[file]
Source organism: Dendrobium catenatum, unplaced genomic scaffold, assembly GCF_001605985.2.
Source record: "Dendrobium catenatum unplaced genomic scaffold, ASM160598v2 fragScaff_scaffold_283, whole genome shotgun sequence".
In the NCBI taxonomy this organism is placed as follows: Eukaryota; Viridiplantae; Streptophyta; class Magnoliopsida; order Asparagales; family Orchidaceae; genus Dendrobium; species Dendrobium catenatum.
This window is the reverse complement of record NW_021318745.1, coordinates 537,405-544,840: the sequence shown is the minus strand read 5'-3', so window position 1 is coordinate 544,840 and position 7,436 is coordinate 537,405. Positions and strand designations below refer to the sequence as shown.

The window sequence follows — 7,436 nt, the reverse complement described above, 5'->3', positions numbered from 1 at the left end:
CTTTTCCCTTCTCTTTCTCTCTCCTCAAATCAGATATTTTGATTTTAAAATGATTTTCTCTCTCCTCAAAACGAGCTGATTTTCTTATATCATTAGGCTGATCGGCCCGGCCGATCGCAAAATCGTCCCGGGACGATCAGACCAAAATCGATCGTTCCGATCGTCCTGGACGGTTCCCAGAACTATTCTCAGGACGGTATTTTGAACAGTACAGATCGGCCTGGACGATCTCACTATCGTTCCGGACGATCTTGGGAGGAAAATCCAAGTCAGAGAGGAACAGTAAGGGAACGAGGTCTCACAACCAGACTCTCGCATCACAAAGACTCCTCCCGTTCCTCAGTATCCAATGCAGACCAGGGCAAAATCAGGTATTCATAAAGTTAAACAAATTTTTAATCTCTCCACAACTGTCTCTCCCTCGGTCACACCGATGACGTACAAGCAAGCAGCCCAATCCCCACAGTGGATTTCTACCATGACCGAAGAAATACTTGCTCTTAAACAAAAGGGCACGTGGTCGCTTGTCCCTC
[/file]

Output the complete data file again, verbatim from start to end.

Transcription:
Source organism: Dendrobium catenatum, unplaced genomic scaffold, assembly GCF_001605985.2.
Source record: "Dendrobium catenatum unplaced genomic scaffold, ASM160598v2 fragScaff_scaffold_283, whole genome shotgun sequence".
In the NCBI taxonomy this organism is placed as follows: Eukaryota; Viridiplantae; Streptophyta; class Magnoliopsida; order Asparagales; family Orchidaceae; genus Dendrobium; species Dendrobium catenatum.
This window is the reverse complement of record NW_021318745.1, coordinates 537,405-544,840: the sequence shown is the minus strand read 5'-3', so window position 1 is coordinate 544,840 and position 7,436 is coordinate 537,405. Positions and strand designations below refer to the sequence as shown.

The window sequence follows — 7,436 nt, the reverse complement described above, 5'->3', positions numbered from 1 at the left end:
CTTTTCCCTTCTCTTTCTCTCTCCTCAAATCAGATATTTTGATTTTAAAATGATTTTCTCTCTCCTCAAAACGAGCTGATTTTCTTATATCATTAGGCTGATCGGCCCGGCCGATCGCAAAATCGTCCCGGGACGATCAGACCAAAATCGATCGTTCCGATCGTCCTGGACGGTTCCCAGAACTATTCTCAGGACGGTATTTTGAACAGTACAGATCGGCCTGGACGATCTCACTATCGTTCCGGACGATCTTGGGAGGAAAATCCAAGTCAGAGAGGAACAGTAAGGGAACGAGGTCTCACAACCAGACTCTCGCATCACAAAGACTCCTCCCGTTCCTCAGTATCCAATGCAGACCAGGGCAAAATCAGGTATTCATAAAGTTAAACAAATTTTTAATCTCTCCACAACTGTCTCTCCCTCGGTCACACCGATGACGTACAAGCAAGCAGCCCAATCCCCACAGTGGATTTCTACCATGACCGAAGAAATACTTGCTCTTAAACAAAAGGGCACGTGGTCGCTTGTCCCTC